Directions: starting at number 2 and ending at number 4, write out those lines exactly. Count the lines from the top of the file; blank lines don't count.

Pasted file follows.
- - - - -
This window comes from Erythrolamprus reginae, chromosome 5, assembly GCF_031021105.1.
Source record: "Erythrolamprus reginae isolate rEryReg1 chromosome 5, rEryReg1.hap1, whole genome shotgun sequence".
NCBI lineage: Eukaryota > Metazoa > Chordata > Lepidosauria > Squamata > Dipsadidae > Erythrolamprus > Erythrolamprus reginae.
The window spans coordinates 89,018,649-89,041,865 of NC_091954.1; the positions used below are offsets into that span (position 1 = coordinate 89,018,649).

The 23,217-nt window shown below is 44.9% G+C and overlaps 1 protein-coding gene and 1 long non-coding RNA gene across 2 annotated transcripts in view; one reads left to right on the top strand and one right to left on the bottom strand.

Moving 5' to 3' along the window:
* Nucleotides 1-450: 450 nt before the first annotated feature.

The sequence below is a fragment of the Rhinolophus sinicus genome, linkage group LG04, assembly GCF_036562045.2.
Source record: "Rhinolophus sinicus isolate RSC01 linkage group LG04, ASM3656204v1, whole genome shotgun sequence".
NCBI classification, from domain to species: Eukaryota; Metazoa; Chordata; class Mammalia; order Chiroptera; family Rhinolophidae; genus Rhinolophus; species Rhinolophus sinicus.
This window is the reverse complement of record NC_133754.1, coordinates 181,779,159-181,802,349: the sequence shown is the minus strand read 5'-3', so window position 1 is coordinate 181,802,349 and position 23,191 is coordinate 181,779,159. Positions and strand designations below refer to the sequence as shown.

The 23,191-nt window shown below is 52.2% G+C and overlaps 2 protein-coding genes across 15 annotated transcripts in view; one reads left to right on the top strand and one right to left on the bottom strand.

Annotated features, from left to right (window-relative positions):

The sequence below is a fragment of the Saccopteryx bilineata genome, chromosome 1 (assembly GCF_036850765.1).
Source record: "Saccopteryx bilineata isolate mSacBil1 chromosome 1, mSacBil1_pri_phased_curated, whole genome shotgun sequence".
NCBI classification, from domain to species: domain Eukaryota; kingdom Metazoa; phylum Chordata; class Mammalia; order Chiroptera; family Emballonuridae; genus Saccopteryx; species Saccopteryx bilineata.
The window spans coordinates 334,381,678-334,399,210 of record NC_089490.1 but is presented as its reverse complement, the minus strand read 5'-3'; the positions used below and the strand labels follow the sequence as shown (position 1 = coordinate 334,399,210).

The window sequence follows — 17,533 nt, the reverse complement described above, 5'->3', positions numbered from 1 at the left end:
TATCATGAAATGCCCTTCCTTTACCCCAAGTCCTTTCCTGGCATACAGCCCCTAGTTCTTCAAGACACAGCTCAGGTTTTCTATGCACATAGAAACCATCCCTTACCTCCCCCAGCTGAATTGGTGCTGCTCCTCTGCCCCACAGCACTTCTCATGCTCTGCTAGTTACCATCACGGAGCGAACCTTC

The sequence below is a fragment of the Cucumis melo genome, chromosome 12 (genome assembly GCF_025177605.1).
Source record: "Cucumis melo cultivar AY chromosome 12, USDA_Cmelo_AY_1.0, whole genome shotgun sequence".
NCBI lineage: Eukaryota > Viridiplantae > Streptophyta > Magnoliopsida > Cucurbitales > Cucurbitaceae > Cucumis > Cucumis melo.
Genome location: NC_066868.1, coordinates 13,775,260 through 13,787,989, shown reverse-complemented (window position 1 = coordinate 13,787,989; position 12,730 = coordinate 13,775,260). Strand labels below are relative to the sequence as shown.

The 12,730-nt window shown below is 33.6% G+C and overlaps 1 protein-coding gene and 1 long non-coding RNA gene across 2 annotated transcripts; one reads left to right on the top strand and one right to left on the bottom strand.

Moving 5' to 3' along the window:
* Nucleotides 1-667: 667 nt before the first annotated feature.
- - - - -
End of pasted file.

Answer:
Source record: "Erythrolamprus reginae isolate rEryReg1 chromosome 5, rEryReg1.hap1, whole genome shotgun sequence".
NCBI lineage: Eukaryota > Metazoa > Chordata > Lepidosauria > Squamata > Dipsadidae > Erythrolamprus > Erythrolamprus reginae.
The window spans coordinates 89,018,649-89,041,865 of NC_091954.1; the positions used below are offsets into that span (position 1 = coordinate 89,018,649).